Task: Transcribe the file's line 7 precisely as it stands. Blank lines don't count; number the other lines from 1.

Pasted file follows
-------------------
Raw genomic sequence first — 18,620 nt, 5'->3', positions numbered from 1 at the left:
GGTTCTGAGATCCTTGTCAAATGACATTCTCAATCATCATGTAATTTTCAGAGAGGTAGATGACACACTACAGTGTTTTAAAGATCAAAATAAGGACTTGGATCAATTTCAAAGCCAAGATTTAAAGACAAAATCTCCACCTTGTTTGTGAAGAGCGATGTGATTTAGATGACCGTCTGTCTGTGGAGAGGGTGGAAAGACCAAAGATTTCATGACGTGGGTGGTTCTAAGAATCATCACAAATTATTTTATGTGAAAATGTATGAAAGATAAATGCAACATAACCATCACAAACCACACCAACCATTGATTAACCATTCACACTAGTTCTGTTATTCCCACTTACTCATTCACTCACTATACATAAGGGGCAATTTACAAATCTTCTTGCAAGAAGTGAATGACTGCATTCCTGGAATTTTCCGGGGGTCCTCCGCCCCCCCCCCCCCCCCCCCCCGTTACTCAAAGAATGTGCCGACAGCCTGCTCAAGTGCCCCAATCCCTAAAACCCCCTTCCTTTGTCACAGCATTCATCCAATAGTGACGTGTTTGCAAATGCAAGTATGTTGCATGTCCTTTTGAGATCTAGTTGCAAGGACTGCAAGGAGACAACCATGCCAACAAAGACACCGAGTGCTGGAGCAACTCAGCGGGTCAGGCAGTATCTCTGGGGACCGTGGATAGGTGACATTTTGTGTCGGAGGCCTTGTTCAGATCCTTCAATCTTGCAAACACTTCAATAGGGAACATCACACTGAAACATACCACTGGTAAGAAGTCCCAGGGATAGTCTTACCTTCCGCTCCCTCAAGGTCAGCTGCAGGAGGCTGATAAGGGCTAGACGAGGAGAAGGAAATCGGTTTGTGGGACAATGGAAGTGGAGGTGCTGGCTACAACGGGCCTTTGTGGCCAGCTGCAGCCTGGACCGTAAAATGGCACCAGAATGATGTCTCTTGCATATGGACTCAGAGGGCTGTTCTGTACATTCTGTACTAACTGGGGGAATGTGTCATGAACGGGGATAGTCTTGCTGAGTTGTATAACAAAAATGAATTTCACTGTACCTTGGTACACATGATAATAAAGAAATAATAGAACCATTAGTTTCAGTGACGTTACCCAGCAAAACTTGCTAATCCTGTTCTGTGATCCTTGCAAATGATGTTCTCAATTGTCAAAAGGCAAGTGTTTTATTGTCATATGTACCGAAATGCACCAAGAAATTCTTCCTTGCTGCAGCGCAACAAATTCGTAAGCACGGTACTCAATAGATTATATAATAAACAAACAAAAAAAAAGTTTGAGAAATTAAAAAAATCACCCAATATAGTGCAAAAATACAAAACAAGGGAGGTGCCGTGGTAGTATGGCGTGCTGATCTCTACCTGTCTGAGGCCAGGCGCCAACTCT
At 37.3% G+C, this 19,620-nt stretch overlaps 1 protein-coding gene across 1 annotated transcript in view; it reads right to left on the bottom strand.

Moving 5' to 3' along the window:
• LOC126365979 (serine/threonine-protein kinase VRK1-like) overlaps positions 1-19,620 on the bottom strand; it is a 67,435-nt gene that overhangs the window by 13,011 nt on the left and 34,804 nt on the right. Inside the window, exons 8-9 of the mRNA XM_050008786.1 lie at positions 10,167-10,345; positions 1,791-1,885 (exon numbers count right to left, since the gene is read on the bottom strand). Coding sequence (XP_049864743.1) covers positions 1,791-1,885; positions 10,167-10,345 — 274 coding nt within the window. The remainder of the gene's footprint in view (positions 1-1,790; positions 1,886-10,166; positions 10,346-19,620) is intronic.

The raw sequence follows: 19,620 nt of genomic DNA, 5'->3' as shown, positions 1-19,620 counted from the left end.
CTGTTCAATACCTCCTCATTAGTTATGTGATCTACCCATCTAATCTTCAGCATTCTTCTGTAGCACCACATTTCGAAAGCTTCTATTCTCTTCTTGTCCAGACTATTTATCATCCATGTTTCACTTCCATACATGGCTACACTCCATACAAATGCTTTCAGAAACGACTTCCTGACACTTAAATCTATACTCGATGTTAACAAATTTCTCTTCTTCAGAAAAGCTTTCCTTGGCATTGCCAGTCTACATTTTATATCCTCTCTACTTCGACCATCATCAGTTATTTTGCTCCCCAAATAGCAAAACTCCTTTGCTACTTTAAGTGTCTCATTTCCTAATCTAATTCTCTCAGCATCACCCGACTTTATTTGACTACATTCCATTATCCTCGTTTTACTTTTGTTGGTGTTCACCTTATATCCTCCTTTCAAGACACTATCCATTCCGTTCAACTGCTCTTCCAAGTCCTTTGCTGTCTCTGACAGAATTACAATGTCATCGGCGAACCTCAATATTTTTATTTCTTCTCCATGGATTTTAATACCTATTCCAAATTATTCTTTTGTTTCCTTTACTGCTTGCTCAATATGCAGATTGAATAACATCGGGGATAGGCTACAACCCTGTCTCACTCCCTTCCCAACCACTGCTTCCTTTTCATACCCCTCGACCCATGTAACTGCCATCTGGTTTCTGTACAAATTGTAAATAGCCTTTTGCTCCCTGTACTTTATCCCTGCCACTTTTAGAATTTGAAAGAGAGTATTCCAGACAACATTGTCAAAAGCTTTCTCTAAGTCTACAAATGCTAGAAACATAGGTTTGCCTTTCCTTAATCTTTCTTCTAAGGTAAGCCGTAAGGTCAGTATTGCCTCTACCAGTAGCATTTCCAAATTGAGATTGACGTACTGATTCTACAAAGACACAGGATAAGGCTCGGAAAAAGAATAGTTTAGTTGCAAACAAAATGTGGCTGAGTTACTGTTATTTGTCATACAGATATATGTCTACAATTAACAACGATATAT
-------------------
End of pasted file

CTGTTCAATACCTCCTCATTAGTTATGTGATCTACCCATCTAATCTTCAGCATTCTTCTGTAGCACCACATTTCGAAAGCTTCTATTCTCTTCTTGTCCAGACTATTTATCATCCATGTTTCACTTCCATACATGGCTACACTCCATACAAATGCTTTCAGAAACGACTTCCTGACACTTAAATCTATACTCGATGTTAACAAATTTCTCTTCTTCAGAAAAGCTTTCCTTGGCATTGCCAGTCTACATTTTATATCCTCTCTACTTCGACCATCATCAGTTATTTTGCTCCCCAAATAGCAAAACTCCTTTGCTACTTTAAGTGTCTCATTTCCTAATCTAATTCTCTCAGCATCACCCGACTTTATTTGACTACATTCCATTATCCTCGTTTTACTTTTGTTGGTGTTCACCTTATATCCTCCTTTCAAGACACTATCCATTCCGTTCAACTGCTCTTCCAAGTCCTTTGCTGTCTCTGACAGAATTACAATGTCATCGGCGAACCTCAATATTTTTATTTCTTCTCCATGGATTTTAATACCTATTCCAAATTATTCTTTTGTTTCCTTTACTGCTTGCTCAATATGCAGATTGAATAACATCGGGGATAGGCTACAACCCTGTCTCACTCCCTTCCCAACCACTGCTTCCTTTTCATACCCCTCGACCCATGTAACTGCCATCTGGTTTCTGTACAAATTGTAAATAGCCTTTTGCTCCCTGTACTTTATCCCTGCCACTTTTAGAATTTGAAAGAGAGTATTCCAGACAACATTGTCAAAAGCTTTCTCTAAGTCTACAAATGCTAGAAACATAGGTTTGCCTTTCCTTAATCTTTCTTCTAAGGTAAGCCGTAAGGTCAGTATTGCCTCTACCAGTAGCATTTCCAAATTGAGATTGACGTACTGATTCTACAAAGACACAGGATAAGGCTCGGAAAAAGAATAGTTTAGTTGCAAACAAAATGTGGCTGAGTTACTGTTATTTGTCATACAGATATATGTCTACAATTAACAACGATATAT